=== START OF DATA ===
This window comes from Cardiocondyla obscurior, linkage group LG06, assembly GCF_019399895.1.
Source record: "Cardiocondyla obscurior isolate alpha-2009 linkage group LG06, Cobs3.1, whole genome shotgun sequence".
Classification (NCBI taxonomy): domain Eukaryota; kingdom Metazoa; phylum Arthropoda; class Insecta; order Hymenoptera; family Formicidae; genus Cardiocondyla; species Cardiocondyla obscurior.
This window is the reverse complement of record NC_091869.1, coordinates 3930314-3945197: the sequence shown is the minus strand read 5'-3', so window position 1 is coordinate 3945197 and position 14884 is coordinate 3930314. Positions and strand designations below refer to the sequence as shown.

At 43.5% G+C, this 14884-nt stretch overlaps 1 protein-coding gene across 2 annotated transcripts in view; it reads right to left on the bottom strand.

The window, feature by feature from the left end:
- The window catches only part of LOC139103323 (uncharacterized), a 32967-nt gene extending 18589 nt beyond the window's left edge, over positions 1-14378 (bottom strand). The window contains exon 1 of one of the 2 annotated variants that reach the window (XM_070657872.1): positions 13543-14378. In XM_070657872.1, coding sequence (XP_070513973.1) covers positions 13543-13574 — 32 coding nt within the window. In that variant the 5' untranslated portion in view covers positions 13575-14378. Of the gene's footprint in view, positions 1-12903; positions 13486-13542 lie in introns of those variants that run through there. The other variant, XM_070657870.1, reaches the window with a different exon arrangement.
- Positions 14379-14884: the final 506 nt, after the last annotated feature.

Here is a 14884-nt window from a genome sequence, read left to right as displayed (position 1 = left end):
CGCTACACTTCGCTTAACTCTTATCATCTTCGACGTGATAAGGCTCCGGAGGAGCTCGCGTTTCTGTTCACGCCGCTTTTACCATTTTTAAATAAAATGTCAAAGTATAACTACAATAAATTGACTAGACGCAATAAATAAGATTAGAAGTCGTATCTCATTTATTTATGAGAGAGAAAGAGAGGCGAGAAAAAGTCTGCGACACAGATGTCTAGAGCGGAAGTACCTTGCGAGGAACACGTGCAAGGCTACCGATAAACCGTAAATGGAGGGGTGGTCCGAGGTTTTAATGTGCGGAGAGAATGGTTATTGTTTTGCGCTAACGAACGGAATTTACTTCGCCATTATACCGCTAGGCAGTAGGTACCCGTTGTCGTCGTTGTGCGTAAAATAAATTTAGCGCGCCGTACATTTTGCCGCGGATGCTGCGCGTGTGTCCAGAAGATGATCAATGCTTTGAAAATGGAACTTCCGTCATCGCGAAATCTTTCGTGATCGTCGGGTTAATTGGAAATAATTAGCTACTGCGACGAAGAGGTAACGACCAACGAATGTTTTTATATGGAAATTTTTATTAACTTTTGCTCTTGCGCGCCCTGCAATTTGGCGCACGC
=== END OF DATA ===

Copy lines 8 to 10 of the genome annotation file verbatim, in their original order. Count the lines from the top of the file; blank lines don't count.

- Positions 14379-14884: the final 506 nt, after the last annotated feature.

Here is a 14884-nt window from a genome sequence, read left to right as displayed (position 1 = left end):
CGCTACACTTCGCTTAACTCTTATCATCTTCGACGTGATAAGGCTCCGGAGGAGCTCGCGTTTCTGTTCACGCCGCTTTTACCATTTTTAAATAAAATGTCAAAGTATAACTACAATAAATTGACTAGACGCAATAAATAAGATTAGAAGTCGTATCTCATTTATTTATGAGAGAGAAAGAGAGGCGAGAAAAAGTCTGCGACACAGATGTCTAGAGCGGAAGTACCTTGCGAGGAACACGTGCAAGGCTACCGATAAACCGTAAATGGAGGGGTGGTCCGAGGTTTTAATGTGCGGAGAGAATGGTTATTGTTTTGCGCTAACGAACGGAATTTACTTCGCCATTATACCGCTAGGCAGTAGGTACCCGTTGTCGTCGTTGTGCGTAAAATAAATTTAGCGCGCCGTACATTTTGCCGCGGATGCTGCGCGTGTGTCCAGAAGATGATCAATGCTTTGAAAATGGAACTTCCGTCATCGCGAAATCTTTCGTGATCGTCGGGTTAATTGGAAATAATTAGCTACTGCGACGAAGAGGTAACGACCAACGAATGTTTTTATATGGAAATTTTTATTAACTTTTGCTCTTGCGCGCCCTGCAATTTGGCGCACGC